Earlier this week I spoke at the University of New Hampshire School of Law, thanks to an invitation from the school's Federalist Society student chapter.
My talk, "Moving Beyond Shrillness: Finding the Middle Ground in GMO Regulation," focused not on ending public debate over GMOs. The marketplace of ideas, I noted, is strong enough to withstand America's deep-seated differences of opinion over the genetic traits of sugar beets, corn, soy, and alfalfa.
Rather, I focused on the contentious debate over regulation of genetically modified crops and foods that contain them.
I began the talk by asking the students, faculty, and others present whether government policy should favor or oppose GMOs. Many students at the law school, which places a strong emphasis on intellectual property law, raised their hands in support of government policies that favor GMOs. Only one student raised her hand in support of government policies that oppose GMOs
One faculty member—as faculty members are wont to do—suggested that I was asking the wrong question.
To a point, he was correct. The problem wasn't with the question, though, but with the two answers I provided.
"Should government policy be to favor GMOs or to oppose GMOs?" I asked. I then advanced my PowerPoint slide to show what I believe is the correct answer: "No."
In other words, government policy should be neither to favor GMOs nor to oppose GMOs. This is the only fair position. Our current condition, though, broken as it is, finds a mismatched host of federal, state, and local laws and regulations that clearly favor GMOs, or that clearly oppose GMOs.
I then described a long list of proposed and existing rules that do just that.
The federal government is deeply involved in promoting GMO crops and foods, I noted. Farm subsidies send billions of dollars to farmers who plant—overwhelmingly—GMO crops. The USDA National School Lunch Program and other USDA commodity programs then buy up those GMO crops and animals that were fed those GMO crops.
In Congress, the Safe & Accurate Food Labeling Act (the so-called "Dark Act") has threatened to create a vast new USDA bureaucracy that would undermine important and successful private labeling certification bodies like the Non-GMO Project, while the Farmer Assurance Provision (the so-called "Monsanto Protection Act") provided GMO farmers with insidious (and unconstitutional) protections.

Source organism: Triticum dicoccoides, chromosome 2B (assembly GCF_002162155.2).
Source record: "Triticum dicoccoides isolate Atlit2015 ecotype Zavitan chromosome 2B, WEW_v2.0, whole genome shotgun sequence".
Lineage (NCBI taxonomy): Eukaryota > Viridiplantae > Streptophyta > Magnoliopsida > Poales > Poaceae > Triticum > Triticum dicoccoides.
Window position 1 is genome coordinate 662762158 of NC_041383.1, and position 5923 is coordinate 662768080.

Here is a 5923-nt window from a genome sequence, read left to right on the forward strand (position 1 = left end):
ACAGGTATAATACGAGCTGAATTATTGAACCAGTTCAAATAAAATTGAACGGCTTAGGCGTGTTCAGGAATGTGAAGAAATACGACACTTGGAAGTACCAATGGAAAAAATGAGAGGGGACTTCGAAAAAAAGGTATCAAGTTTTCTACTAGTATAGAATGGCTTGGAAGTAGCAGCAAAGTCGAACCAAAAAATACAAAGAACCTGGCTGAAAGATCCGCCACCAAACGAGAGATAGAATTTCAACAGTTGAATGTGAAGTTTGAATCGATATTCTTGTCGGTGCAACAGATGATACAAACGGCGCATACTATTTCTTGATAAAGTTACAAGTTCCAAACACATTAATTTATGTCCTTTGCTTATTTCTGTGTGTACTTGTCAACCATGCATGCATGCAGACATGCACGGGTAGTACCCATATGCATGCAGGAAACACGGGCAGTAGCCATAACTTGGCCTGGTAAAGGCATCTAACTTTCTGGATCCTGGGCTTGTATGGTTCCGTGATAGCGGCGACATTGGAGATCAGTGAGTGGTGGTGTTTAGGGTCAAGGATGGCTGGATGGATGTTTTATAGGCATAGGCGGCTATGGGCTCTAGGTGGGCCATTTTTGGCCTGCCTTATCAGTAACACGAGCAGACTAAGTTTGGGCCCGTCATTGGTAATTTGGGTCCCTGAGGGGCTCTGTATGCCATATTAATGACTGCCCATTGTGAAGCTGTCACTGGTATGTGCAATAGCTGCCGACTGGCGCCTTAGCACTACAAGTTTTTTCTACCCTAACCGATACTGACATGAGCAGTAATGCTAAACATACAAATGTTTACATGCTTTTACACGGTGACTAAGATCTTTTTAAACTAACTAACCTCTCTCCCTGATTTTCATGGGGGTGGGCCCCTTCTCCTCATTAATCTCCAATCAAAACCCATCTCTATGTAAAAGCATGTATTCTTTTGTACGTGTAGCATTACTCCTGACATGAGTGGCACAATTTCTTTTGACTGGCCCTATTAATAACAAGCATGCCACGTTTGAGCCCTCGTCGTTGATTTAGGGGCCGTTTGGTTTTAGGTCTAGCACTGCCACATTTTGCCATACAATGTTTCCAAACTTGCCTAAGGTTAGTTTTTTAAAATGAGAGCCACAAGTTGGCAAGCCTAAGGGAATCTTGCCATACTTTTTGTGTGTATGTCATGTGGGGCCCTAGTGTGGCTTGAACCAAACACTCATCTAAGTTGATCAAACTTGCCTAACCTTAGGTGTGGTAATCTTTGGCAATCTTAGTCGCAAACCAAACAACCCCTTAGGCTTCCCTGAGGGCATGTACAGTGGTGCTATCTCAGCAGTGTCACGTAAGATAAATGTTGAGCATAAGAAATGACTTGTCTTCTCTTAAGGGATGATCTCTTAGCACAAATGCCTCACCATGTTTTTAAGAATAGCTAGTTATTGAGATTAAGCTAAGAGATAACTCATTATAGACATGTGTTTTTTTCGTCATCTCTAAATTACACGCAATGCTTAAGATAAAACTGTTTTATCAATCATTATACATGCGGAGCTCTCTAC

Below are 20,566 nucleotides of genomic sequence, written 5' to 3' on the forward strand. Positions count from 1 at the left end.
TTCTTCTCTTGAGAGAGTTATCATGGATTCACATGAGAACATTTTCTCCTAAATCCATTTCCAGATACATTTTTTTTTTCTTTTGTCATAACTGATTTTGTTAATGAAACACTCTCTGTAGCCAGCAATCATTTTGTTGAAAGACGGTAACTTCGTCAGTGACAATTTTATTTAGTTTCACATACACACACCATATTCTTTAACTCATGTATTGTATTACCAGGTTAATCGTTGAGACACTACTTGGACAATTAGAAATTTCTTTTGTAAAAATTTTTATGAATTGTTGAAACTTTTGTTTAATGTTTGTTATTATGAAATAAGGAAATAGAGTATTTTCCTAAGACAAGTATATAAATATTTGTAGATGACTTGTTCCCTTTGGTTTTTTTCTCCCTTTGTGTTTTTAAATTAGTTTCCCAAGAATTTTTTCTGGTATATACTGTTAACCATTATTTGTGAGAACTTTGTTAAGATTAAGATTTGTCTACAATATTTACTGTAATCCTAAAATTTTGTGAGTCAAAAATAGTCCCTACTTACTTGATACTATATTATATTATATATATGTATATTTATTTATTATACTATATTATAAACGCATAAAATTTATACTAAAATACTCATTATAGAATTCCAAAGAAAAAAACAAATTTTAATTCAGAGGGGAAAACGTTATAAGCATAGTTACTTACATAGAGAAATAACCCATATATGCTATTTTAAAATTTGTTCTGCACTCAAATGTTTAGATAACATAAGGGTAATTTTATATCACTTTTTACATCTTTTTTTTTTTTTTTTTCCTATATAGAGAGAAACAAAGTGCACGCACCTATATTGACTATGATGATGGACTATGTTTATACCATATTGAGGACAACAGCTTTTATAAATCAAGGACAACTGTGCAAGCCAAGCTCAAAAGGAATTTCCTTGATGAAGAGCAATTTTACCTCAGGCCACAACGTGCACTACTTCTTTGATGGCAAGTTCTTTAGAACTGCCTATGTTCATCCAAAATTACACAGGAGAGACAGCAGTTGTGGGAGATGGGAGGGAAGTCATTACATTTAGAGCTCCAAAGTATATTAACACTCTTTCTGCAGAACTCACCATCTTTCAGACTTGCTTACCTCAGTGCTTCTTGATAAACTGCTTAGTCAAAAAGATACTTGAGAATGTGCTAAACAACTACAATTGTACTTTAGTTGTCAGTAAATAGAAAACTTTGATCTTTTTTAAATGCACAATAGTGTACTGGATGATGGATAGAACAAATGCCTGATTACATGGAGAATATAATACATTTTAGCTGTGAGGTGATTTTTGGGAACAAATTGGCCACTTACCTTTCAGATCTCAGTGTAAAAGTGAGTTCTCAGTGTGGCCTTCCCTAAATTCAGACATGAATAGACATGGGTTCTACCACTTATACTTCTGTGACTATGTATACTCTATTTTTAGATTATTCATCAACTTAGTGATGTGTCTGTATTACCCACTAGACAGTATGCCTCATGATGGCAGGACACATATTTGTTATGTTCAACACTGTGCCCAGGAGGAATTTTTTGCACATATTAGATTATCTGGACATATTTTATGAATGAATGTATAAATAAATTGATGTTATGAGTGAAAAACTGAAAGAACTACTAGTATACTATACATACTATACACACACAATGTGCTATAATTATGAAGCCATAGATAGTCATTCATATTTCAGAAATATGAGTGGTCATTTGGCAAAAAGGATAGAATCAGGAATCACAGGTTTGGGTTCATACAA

While the federal government sides with GMO, states, counties, and cities around the country have largely taken the opposite tack. Vermont's unconstitutional mandatory GMO-labeling law, set to take effect on July 1—but which I am on record predicting a federal court will halt, lest I lose a bet on that date—is one terrible example. Awful bans on planting GMO crops have been adopted in counties in Oregon and Hawaii. Thankfully, each of these laws has been challenged in court.
Despite this heated climate, there's some evidence that rhetoric over GMOs might be cooling.
Longtime Monsanto critic Tom Philpott recently toured the company's headquarters in St. Louis. The Boston Globe panned a proposed GMO-labeling law in Massachusetts. And just this week, Monsanto head Hugh Grant spoke to CNN Money about his hopes the debate over GMOs will become less polarized.
I hope so, too. But I think—both as someone both who isn't in the business of selling GMO seeds and who is largely indifferent to GMO crops and foods—the more important issue is a legal and regulatory one.
I don't care if shrill voices rein in the debate over GMOs. I've seen that they carry the day in debates over dietary fat, raw milk, animal welfare, food trucks, and pretty much every other issue about which I write. They key to the GMO debate—just as with those other issues—is then to confine discussion to the marketplace of ideas. We needn't end debate over GMOs. Instead, we need to eliminate the subsidies, protections, bans, mandatory-labeling laws, and other rules which are the unjustifiable responses to shrill advocates on both sides of the debate.
With GMOs, we've mucked this up badly. Anti-GMO farmers and eaters feel under siege by companies that supply GMO seeds and foods and who influence federal lawmakers and agencies. Companies that supply GMO seeds and foods feel under siege by anti-GMO activists who influence state and local lawmakers.
What is this middle ground in GMO regulation, I asked, and how do we get there? The middle ground is fairness. In the interest of getting there, lawmakers must stop responding to the shrillest voices among us.